The committee is equally to create a professional and management structure for the administration of the judiciary to be headed by an individual that is well versed in judicial administration; to create a professional judiciary Police department; propose a pooling policy and recommend a rule to empower the Federal Judicial Service Commission to commence the operation of a pooling system of senior officers within the Judiciary.
It will also propose and recommend to the NJI, the review of its training syllabus to include short term courses for certification of judiciary personnel with a view to enhance their career development; make any other recommendations capable of helping in repositioning the Judiciary for optimal performance.
In her remarks, the Committee chairperson pledged total commitment to both the terms of reference and the time frame. The step by the CJN has not only attracted commendations, some lawyers have reacted against the composition of the committee, which was mainly judicial officers. The argument was that the composition of the committee would have been extended to accommodate lawyers in the private practice.
An Abuja based Senior Advocate of Nigeria, Professor Epiphany Azinge, described the committee as a well thought out move by the CJN. On the membership composition however, he expressed concern over the choice of mainly judicial staff. Although it was indicated that the committee should seek memos from other stakeholders and the general public, he felt lawyers from outside the government circle would have been incorporated.
“The composition ought to have been enlarged to accommodate people from outside the judicial officers such as lawyers or retired judges. But that notwithstanding, since they have been given the mandate to call for memos from stakeholders, I believe they will achieve results.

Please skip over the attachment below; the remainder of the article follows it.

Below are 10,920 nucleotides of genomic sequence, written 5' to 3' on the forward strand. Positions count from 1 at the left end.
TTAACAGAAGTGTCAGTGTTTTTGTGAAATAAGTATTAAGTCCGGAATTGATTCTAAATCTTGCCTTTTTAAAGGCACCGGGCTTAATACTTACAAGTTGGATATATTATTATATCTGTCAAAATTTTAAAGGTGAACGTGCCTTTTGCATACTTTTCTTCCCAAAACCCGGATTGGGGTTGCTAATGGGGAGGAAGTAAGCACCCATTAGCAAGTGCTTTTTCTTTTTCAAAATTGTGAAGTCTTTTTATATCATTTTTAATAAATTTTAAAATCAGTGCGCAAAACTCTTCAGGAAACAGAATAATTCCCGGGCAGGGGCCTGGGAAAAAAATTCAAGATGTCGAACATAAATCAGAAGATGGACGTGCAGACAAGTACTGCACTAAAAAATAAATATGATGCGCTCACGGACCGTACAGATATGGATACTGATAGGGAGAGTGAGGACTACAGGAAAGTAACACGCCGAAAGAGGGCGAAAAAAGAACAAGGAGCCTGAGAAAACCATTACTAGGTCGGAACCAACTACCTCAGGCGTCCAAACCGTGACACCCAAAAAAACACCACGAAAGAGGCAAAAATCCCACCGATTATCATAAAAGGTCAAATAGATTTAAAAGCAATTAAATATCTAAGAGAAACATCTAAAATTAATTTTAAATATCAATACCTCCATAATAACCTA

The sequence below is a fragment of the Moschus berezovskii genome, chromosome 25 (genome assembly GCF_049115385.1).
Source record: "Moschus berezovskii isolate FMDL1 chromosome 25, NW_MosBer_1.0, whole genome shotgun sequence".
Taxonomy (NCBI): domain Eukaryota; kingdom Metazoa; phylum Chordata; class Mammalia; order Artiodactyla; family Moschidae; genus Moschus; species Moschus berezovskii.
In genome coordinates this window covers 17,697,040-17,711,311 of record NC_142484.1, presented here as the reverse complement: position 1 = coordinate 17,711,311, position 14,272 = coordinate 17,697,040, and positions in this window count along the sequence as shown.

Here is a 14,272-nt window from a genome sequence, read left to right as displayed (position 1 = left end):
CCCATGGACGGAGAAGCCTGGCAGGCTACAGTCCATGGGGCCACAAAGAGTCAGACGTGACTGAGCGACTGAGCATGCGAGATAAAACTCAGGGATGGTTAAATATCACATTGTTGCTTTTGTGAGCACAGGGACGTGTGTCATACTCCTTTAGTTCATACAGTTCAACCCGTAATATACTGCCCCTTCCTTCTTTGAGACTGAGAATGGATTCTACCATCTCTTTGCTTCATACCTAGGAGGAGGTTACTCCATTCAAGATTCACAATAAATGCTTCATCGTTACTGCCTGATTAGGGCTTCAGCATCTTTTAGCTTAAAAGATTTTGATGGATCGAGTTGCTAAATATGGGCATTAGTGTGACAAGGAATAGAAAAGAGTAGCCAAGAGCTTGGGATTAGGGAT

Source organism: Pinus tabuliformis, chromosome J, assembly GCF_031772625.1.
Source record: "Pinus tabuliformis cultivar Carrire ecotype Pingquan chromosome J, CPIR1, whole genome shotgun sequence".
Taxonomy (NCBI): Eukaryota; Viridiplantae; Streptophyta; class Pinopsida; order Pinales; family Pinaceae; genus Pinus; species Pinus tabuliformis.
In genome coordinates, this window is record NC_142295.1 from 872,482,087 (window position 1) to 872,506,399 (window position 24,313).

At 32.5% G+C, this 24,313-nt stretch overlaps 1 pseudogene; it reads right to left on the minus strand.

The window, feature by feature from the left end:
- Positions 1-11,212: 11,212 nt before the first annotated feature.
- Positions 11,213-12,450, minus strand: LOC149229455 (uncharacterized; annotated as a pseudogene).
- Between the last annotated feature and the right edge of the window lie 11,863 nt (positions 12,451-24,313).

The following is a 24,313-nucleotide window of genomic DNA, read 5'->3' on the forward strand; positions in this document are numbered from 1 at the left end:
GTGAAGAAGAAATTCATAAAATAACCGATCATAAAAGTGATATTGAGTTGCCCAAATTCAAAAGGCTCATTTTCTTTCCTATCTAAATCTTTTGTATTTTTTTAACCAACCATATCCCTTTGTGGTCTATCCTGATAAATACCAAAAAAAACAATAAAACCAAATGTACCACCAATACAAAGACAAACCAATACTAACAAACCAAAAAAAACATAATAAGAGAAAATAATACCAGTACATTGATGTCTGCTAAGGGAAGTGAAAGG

“So, well meaning Nigerians should endeavour to give them the required support so that we can get our judiciary moving forward,” Professor Azinge said, expressing the hope that the reform will take care of unnecessary delays in justice dispensation as well as the welfare and funding of the judiciary to ensure that the issues of financial autonomy is given the right of place.
He also would like the reform to extend to the use of mechanized system in justice administration. “It is also expected that the issue of code of conduct for judicial officers would be looked into so that we know to what extent it can be regulated and that will help in ensuring discipline and the enthronment of protocols in the activities of judicial officers so that the last experience we just encountered would be a thing of the past,” Azinge declared.
For the former National Secretary, Labour Party, Dr. Kayode Ajulo, Onnoghen should be commended for making the move. According to him, the bold step already taken was an indication that he has interest in reforming the sector.
“At least, he has taken a bold step and he needs to be commended for taking that step. What matters most is the intetest. That means that he has interest to reform the judiciary and I pray that he succeeds. Although the composition and the calibre of people in the committee also matter but it is their recommendations that matter most.
“It is my expectations that participation will cut across board – the lawyers, the private sector and the public sector, and all the stakeholders should be able to contribute. I am sure that the committee will ask for papers. It is a good thing. The reform he is about to undertake is more of a revolution and we need to support him,” he said.
Former General Secretary, Nigerian Bar Association (NBA), Mazi Afam Osigwe, was of the opinion that the committee should focus on reports of previous committees especially the recommendations of the committee set up by the past CJN, Justice Dahiru Musdapher. “I say this bearing in mind that the current CJN had earlier stated that some of the recommendations contained in the stakeholders’ report were pertinent and useful, that and if implemented, would enhance administration of justice in Nigeria. On the composition of the committee however, Osigwe would have preferred more members of the civil society organizations. “I however believe the committee should have included less judicial officers and more of members of civil society organizations and lawyers in private practice to ensure a rounded, independent and unbiased work. “Above all, I hope that the committee will work towards matching words with action”, he stated.